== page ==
I did not speak up at the table. Instead I sat and took in all the dreams of my fellow OTZMAnikim, most of which involved working in the Jewish world or for the Jewish people. Even without speaking up, I did realize something really huge. I realized that I was super confused. While I know I love engineering and I know how passionate I have always been about it, I began to think that maybe I am equally or even more passionate about working in the Jewish world.
I began to realize that I shouldn’t mitigate the fact that I have always loved working with kids in a Jewish Environment and that I have always loved programming at camp and teaching at school. I am really passionate about being an effective Israel Advocate and about making sure the American Jewry are doing their part to support Israel (an idea that has been largely strengthened because of this year on OTZMA).
While this talk began my confusion, the rest of the day just continued it. Later in the day I met with Americans who were on a trip to Israel because they are on the board of the Jewish Federation or are very involved in the Jewish Federation. During the afternoon I attended a session entitled, “The Israel Engagement Spiral” which talked about how American Jews trips to Israel can often be seen as a journey up a spiral staircase. A recent study showed that before going on a trip to Israel, only 19% of young adult American Jews have a ‘high level of attachment’ to Israel while 42% of them have a ‘low level of attachment’ to Israel. Once going on one trip (normally birthright or a teen trip) 34% of Young Adult Americans will have a ‘high level of attachment’ to Israel and only 17% will have a ‘low level of attachment’ to Israel.
The study continued to show that those with 2 or more trips to Israel are even more firmly attached to Israel. During the session we talked about these statistics and the older visiting adults in the room asked all of the people currently on a long duration Israel trip (like myself) about our stories. They were seriously interested in hearing our past and our current connection to Israel. It was at this point that I realized not only do I love working in the Jewish world, but I am NEEDED. My story needs to be heard and my ideas, having recently been here and learned so much, are a great addition to the table.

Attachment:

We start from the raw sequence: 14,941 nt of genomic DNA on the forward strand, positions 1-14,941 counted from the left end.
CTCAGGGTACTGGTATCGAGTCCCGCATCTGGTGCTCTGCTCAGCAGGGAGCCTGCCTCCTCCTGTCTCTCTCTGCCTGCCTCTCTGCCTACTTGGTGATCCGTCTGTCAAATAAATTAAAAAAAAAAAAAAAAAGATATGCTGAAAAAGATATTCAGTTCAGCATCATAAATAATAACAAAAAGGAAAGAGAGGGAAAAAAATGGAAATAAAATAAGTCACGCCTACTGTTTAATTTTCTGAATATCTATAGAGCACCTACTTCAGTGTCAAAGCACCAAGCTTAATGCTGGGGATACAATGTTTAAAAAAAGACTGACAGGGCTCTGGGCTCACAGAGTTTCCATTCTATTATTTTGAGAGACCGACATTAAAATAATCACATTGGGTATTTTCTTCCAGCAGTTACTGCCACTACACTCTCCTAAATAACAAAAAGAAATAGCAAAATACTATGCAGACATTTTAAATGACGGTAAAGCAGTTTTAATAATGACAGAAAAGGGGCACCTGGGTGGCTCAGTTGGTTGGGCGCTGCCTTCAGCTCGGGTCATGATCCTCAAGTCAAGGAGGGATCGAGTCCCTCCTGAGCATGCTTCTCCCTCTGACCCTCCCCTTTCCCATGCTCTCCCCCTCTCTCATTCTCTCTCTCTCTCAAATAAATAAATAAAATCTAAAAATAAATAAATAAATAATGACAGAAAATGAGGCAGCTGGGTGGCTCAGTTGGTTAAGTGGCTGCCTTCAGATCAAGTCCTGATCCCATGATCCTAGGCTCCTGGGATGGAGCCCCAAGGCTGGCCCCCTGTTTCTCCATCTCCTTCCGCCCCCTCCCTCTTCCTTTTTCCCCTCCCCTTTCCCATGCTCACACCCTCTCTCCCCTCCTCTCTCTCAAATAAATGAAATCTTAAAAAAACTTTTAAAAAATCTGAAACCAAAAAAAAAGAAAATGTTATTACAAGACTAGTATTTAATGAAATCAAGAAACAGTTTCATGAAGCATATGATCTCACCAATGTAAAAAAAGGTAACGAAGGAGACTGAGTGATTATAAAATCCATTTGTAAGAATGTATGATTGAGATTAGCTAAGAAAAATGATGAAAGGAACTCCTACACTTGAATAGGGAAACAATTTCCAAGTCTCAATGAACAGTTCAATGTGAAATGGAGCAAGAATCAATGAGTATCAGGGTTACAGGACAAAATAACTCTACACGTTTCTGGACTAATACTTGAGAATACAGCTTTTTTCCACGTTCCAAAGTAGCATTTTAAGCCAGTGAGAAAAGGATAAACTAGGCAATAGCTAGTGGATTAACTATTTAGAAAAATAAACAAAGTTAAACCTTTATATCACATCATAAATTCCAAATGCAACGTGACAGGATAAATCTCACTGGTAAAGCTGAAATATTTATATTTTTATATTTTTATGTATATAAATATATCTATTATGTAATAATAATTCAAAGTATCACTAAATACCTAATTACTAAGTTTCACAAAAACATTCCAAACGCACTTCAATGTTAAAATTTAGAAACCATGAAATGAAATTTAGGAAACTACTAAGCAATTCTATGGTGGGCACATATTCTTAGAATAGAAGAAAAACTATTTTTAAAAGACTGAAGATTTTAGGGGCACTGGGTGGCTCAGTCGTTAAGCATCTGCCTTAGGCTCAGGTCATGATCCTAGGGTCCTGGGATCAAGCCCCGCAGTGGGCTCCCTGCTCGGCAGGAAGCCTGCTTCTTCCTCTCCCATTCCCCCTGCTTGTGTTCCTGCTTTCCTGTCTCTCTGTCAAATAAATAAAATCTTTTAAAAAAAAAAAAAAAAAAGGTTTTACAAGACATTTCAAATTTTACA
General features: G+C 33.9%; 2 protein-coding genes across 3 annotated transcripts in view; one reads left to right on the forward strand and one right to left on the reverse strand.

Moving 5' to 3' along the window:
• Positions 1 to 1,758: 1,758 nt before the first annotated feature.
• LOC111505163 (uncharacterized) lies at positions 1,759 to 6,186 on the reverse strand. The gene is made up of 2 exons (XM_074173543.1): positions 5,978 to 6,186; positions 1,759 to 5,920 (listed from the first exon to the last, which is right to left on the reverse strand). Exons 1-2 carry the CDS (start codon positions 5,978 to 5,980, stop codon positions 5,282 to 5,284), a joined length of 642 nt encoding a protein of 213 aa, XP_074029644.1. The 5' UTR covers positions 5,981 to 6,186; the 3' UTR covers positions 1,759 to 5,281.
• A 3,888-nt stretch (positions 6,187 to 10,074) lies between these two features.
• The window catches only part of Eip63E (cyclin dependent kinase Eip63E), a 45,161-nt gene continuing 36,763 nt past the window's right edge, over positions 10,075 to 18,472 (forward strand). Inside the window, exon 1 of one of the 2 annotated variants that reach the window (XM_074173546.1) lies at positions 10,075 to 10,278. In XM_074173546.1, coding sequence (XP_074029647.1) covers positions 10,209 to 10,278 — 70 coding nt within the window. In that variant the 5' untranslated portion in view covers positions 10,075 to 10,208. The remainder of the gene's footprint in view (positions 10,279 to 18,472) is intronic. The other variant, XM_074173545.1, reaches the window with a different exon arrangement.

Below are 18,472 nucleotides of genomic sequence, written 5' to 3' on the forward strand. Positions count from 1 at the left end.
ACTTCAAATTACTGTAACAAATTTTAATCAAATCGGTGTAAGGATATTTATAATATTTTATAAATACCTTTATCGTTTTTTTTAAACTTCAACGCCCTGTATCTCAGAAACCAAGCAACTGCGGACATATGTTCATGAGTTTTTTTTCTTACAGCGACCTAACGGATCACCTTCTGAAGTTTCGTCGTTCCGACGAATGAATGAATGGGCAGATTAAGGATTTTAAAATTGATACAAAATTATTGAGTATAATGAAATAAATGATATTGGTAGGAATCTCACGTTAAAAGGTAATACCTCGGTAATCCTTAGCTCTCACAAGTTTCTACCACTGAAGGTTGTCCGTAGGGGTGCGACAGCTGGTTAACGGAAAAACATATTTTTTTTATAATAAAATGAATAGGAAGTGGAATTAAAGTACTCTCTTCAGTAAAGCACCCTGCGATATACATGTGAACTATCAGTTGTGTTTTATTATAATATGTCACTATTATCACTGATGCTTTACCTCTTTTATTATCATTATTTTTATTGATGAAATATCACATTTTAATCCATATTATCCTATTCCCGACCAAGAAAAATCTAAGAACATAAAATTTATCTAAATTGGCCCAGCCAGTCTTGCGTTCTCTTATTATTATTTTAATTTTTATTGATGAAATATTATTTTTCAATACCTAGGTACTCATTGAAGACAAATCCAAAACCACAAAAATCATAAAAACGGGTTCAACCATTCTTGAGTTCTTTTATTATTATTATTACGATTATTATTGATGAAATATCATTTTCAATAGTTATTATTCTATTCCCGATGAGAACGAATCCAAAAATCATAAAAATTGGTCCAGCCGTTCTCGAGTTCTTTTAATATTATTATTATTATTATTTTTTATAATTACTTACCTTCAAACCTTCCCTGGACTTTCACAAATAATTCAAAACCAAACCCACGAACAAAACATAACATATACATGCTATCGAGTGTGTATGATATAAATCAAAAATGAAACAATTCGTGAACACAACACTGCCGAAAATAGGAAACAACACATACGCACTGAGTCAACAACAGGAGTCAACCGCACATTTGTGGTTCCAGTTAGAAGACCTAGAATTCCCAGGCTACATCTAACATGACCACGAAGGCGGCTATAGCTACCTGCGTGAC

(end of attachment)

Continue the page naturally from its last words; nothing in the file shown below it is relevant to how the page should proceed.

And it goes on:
At this point in the day, I was glad to be done. My mind was so confused. Was I really considering switching careers and leaving engineering? Did I really want to join my fellow OTZMAnikim who will become the new Jewish leaders and who would be sitting in high powered Jewish positions in a few years? One of the studies I was shown throughout that day stated that 55% of younger Jewish leaders (age 22-40) have spent 4 months in Israel and an addition 40% have spent time in Israel up to 4 months. Did I really want to be part of that statistic?
For the past few weeks all of this has been running through my mind a lot. But I think I have come to a conclusion. OTZMA has changed my life, it has made me realize how much I value being involved in the Jewish world. While I am currently very much in love with engineering (I read a paper written by my soon to be PhD Thesis Advisor at University of Wisconsin and went to an outdoor science museum on a University campus near my house to remind myself), I NEED to be involved in the Jewish world when I return to America. I need to go to University of Wisconsin Hillel and the Madison Jewish Federation and the whatever other local organizations exist and get myself involved. I want to have a strong connection to the Jewish world when I return.
While at Michigan I had lots of Jewish friends and celebrated the big Jewish holidays, that is no longer enough for me. I want to get more involved and I want to find a way to give back to the Jewish community. That being said, my generation is expected to switch jobs and careers more than once in our lifetime. So maybe OTZMA helped me find my second career? Just something to think about. If at any point I feel that I want to be more involved than just being a volunteer in the Jewish world, I can be. So thank you OTZMA for my life changing moment. My life will definitely have a different, more Jewish, look because of this year.